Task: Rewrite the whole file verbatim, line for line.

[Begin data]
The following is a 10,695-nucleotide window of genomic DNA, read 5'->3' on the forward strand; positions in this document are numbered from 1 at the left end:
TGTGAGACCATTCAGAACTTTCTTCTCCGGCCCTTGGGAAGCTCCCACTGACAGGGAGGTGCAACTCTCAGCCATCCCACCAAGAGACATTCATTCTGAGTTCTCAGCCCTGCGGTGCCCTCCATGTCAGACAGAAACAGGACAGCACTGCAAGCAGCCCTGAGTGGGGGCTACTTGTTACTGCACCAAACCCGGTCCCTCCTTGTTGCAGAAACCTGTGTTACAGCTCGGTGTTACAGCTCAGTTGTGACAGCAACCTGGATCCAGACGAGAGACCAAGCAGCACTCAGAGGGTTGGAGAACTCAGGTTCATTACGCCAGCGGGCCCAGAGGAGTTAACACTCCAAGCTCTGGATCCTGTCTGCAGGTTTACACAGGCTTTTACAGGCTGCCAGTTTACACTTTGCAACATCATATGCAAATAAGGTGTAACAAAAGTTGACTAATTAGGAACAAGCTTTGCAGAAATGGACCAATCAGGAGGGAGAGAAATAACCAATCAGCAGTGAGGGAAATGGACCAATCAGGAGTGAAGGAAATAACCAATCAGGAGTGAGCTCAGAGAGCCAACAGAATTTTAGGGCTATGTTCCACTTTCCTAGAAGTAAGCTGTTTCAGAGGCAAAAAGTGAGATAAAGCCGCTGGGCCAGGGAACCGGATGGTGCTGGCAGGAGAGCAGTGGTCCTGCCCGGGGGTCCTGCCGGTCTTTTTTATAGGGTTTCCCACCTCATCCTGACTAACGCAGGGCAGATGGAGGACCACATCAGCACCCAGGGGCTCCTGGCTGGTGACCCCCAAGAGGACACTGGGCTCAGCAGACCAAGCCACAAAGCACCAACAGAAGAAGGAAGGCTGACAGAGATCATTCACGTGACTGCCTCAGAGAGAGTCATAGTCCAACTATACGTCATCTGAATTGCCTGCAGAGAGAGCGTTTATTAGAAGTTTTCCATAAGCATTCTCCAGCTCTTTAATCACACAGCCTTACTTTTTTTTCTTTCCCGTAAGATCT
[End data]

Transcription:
The following is a 10,695-nucleotide window of genomic DNA, read 5'->3' on the forward strand; positions in this document are numbered from 1 at the left end:
TGTGAGACCATTCAGAACTTTCTTCTCCGGCCCTTGGGAAGCTCCCACTGACAGGGAGGTGCAACTCTCAGCCATCCCACCAAGAGACATTCATTCTGAGTTCTCAGCCCTGCGGTGCCCTCCATGTCAGACAGAAACAGGACAGCACTGCAAGCAGCCCTGAGTGGGGGCTACTTGTTACTGCACCAAACCCGGTCCCTCCTTGTTGCAGAAACCTGTGTTACAGCTCGGTGTTACAGCTCAGTTGTGACAGCAACCTGGATCCAGACGAGAGACCAAGCAGCACTCAGAGGGTTGGAGAACTCAGGTTCATTACGCCAGCGGGCCCAGAGGAGTTAACACTCCAAGCTCTGGATCCTGTCTGCAGGTTTACACAGGCTTTTACAGGCTGCCAGTTTACACTTTGCAACATCATATGCAAATAAGGTGTAACAAAAGTTGACTAATTAGGAACAAGCTTTGCAGAAATGGACCAATCAGGAGGGAGAGAAATAACCAATCAGCAGTGAGGGAAATGGACCAATCAGGAGTGAAGGAAATAACCAATCAGGAGTGAGCTCAGAGAGCCAACAGAATTTTAGGGCTATGTTCCACTTTCCTAGAAGTAAGCTGTTTCAGAGGCAAAAAGTGAGATAAAGCCGCTGGGCCAGGGAACCGGATGGTGCTGGCAGGAGAGCAGTGGTCCTGCCCGGGGGTCCTGCCGGTCTTTTTTATAGGGTTTCCCACCTCATCCTGACTAACGCAGGGCAGATGGAGGACCACATCAGCACCCAGGGGCTCCTGGCTGGTGACCCCCAAGAGGACACTGGGCTCAGCAGACCAAGCCACAAAGCACCAACAGAAGAAGGAAGGCTGACAGAGATCATTCACGTGACTGCCTCAGAGAGAGTCATAGTCCAACTATACGTCATCTGAATTGCCTGCAGAGAGAGCGTTTATTAGAAGTTTTCCATAAGCATTCTCCAGCTCTTTAATCACACAGCCTTACTTTTTTTTCTTTCCCGTAAGATCT